While significant attention has been focused recently on the lack of female leaders and the need to “Lean In”, let’s not forget the women that have been leaning in: the often overlooked older females who are quietly creating new jobs and making an impact. Our entrepreneurial culture feeds the notion that the future of economy rests on the youth. But in fact, older women are not only good for the economy– they are also good for the world.
A substantial body of research supports the fact that investing in women results in an increasing return on CSR investment.
Some quick data:
A. Older workers are starting businesses at an increasing rate.
According to the Kauffman Foundation, entrepreneurship growth is highest among American adults in the 45-to 54-year-old age category. Expect this rise to continue as the number of over 55 workers in the labor force grows in size from 18.4 million in 2000 to an estimated 32 million by 2015.
B. The number of female-owned businesses is growing.
A new report from American Express shows that “between 1997-2013, the number of women-owned firms [grew] at 1 1/2 times the national average.” Additionally, the number of women between the ages of 55 and 64 in the workforce increased 10% from 2000-2008.
C. Women-run businesses put more back into their communities and world.
A recent Forbes article states that women are more likely to start businesses with both social and economic goals. We also know that women entrepreneurs are more likely to reinvest their profits in education, family and community.
Thus, a new hypothesis: It’s not just women that are good for CSR– it’s women over 40. The value of promoting and helping women over 40 is equal to –and perhaps even of greater value than– focusing on the young-gun entrepreneur that we hear so much about nowadays.
As more women continue to work and thrive after 40, what will it mean for companies engaged in CSR today?
1) Change Your Perspective
If your CSR efforts are focused on empowering women, don’t automatically focus on youth and young adults. Tereza Nemessanyi recommends an incubator for women 40-plus.
She points to research to make the case that the start-up sweet spot for women is between the ages of 35 and 45, after they have “gained professional experience and transitioned out of the early ‘interruption parenting’ years.” Yet, despite this evidence, almost all start-up accelerators are geared towards young entrepreneurs.
Seeking opportunities to fill this void in entrepreneurial support for business founded by older women can help accelerate CSR goals, as women-owned businesses are more likely to have a social and economic impact.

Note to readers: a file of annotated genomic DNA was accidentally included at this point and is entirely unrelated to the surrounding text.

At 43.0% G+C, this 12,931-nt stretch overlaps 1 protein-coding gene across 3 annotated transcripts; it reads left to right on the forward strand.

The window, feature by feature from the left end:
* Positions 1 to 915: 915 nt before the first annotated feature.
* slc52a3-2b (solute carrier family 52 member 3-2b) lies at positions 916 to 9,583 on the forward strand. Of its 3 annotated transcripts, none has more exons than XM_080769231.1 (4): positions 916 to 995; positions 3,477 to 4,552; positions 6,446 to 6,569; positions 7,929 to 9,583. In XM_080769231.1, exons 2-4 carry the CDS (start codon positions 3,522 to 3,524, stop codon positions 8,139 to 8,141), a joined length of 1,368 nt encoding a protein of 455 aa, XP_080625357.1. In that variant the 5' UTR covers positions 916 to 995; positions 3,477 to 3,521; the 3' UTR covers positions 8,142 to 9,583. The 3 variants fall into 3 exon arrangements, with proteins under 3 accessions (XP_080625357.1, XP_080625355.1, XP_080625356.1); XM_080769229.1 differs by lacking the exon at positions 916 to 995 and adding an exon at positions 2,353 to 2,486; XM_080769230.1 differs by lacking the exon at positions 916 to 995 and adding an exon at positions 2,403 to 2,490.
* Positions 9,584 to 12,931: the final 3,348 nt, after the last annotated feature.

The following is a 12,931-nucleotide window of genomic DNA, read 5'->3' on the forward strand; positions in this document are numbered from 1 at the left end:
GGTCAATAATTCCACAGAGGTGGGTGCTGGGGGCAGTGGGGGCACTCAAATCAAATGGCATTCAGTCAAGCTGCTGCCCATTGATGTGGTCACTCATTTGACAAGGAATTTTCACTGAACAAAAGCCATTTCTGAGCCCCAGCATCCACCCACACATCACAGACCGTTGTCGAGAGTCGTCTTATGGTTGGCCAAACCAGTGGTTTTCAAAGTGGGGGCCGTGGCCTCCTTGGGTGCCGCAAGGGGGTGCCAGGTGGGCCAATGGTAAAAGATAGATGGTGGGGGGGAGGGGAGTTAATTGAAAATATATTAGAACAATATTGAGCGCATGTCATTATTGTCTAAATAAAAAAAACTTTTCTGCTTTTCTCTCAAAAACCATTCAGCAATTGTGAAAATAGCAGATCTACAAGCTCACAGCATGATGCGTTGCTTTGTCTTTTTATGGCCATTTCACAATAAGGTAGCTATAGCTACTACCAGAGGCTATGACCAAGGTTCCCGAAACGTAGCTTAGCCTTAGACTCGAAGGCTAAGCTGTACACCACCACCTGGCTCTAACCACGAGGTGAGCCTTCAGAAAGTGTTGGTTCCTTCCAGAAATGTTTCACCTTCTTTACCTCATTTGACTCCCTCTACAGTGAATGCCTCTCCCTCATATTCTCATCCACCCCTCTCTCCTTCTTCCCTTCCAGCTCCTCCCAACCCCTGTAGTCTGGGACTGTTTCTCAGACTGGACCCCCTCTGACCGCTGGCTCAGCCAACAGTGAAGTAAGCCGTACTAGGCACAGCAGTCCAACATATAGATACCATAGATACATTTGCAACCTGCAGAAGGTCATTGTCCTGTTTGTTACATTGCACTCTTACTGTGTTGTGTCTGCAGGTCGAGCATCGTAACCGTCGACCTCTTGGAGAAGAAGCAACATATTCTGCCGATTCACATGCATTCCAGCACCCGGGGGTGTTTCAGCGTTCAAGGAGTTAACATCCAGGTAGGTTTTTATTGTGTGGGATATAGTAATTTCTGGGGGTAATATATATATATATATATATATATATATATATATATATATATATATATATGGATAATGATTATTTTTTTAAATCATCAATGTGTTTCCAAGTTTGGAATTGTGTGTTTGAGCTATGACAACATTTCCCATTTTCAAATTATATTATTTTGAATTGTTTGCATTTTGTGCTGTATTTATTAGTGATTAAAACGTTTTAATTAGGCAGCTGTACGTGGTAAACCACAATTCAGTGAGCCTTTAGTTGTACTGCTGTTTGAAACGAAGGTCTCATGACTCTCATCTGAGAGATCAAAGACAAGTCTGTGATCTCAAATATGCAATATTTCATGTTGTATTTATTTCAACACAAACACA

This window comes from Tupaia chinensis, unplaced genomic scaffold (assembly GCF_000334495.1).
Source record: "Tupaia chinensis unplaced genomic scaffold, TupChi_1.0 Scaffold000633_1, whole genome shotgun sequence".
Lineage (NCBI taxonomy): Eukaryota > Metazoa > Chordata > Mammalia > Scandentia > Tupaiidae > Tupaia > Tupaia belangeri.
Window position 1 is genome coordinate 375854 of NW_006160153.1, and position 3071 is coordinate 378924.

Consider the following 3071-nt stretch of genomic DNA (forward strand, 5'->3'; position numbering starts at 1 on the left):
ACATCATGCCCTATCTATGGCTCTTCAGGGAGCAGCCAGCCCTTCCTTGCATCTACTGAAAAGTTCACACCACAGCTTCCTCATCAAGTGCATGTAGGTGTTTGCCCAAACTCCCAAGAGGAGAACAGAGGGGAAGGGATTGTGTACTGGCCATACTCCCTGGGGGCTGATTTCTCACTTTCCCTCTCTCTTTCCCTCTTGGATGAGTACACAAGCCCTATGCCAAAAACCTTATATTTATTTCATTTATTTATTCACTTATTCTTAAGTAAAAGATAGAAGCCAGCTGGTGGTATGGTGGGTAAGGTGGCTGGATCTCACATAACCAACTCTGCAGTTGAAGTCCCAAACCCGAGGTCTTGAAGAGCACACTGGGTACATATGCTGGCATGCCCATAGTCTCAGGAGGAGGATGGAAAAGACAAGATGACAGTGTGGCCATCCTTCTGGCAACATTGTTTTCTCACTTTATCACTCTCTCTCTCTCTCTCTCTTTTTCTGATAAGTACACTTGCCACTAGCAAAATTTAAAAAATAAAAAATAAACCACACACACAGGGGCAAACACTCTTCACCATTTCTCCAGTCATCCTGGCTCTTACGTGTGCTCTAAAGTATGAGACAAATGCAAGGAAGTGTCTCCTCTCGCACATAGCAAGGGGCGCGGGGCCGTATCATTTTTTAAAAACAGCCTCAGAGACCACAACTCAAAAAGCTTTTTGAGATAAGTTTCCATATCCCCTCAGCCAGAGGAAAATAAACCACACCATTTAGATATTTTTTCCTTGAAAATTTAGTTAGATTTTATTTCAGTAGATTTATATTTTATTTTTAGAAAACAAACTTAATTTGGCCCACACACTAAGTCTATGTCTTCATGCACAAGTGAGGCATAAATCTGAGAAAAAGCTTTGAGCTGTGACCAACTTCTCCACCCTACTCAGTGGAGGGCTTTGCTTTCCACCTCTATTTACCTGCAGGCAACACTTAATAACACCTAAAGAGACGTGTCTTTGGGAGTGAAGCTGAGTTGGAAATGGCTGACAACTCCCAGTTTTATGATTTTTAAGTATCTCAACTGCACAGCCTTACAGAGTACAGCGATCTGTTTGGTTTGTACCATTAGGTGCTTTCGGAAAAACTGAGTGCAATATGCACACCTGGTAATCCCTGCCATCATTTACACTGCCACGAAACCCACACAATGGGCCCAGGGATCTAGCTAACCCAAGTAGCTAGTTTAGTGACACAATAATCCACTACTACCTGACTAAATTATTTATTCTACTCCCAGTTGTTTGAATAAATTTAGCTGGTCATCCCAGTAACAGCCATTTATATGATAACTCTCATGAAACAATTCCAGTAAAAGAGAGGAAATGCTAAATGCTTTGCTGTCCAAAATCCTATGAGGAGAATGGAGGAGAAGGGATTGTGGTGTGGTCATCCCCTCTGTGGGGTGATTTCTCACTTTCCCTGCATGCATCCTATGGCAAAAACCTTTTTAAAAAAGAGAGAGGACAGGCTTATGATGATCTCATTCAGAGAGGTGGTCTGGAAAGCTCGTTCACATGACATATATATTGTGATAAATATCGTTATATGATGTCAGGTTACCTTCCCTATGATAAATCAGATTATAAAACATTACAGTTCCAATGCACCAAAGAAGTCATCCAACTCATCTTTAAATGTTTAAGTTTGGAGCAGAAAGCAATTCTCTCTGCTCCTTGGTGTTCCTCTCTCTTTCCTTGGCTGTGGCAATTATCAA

2. Change the Ratio
According to the Greenbiz Salary Survey, women in CSR make 20% less than men at the director level. And that’s if they make it there. At the VP and above level, men still rule. Yet companies with more women corporate officers historically have a better giving profile.
Additionally, now that CSR is a cost of entry for any consumer-facing industry, there is increasing focus on aligning one’s values with one’s actions. If you support a women’s cause, you better be supporting women in your own company.
Show over 40 female workers a little respect. It will likely go a long way.
As power lists shift from “40 under 40” to “30 under 30”, it’s easy for older women to feel marginalized. And these age-defying boomers are not used to it.
With all the talk about entitled Millennials, we forget that older workers today are the trailing boomer generation. Boomers were the original Generation Me. They might not need an award for everything they do, but they do thrive on recognition for the skills they bring to the table.
A recent study shows older workers care more about feeling respected by co-workers (90%) than healthcare and insurance benefits (84%) or a flexible schedule (76%).
What can workplaces do to recognize older workers and celebrate their achievements?
The majority of retention efforts focus on younger workers, but companies that also focus on older employees are the ones that will be well prepared for the future. As with many under-served markets, when you pay attention, you get paid back in loyalty.
That’s why Whitney Johnson and I partnered up to create the 40 Women to Watch Over 40 List. We aim to give women over 40 some respect, recognition and visibility.
Whitney and I share a conviction that women over 40 have reached a point in life where they are better able to align purpose and passion, and are making a difference. Ultimately, our goal is to inspire these under-the-radar achievers to persist, while giving younger women role models that are within reach.
Early nominations show a strong application base of social entrepreneurs. It appears over 40 female entrepreneurs are much more “change the world” than “world domination”.
Nominate a woman you respect here, and keep your eye on the list for opportunities to collaborate and co-create with the up-and-coming women who are creating momentum.
Nominations are open until April 30th and the list will be published in mid-June.
Christina Vuleta is a brand consultant, trends and futures expert and founder of 40:20 Vision, a resource to facilitate mentorship between generations. She also created 7×7 Mentoring, an advisory program for female entrepreneurs. You can follow her blog at www.4020vision and tweets at @4020vision.
Whitney Johnson is co-founder of Clayton M. Christensen’s investment firm Rose Park Advisors (Disruptive Innovation Fund), a former Institutional Investor-ranked sell-side analyst on Wall Street, a regular contributor to the Harvard Business Review, Senior Advisor to the Tribeca Disruptive Innovation Awards, a TEDx speaker and author of Dare Dream Do, Remarkable Things Happen When You Dare to Dream. You can follow her blog at www.whitneyjohnson.com and tweets at @johnsonwhitney.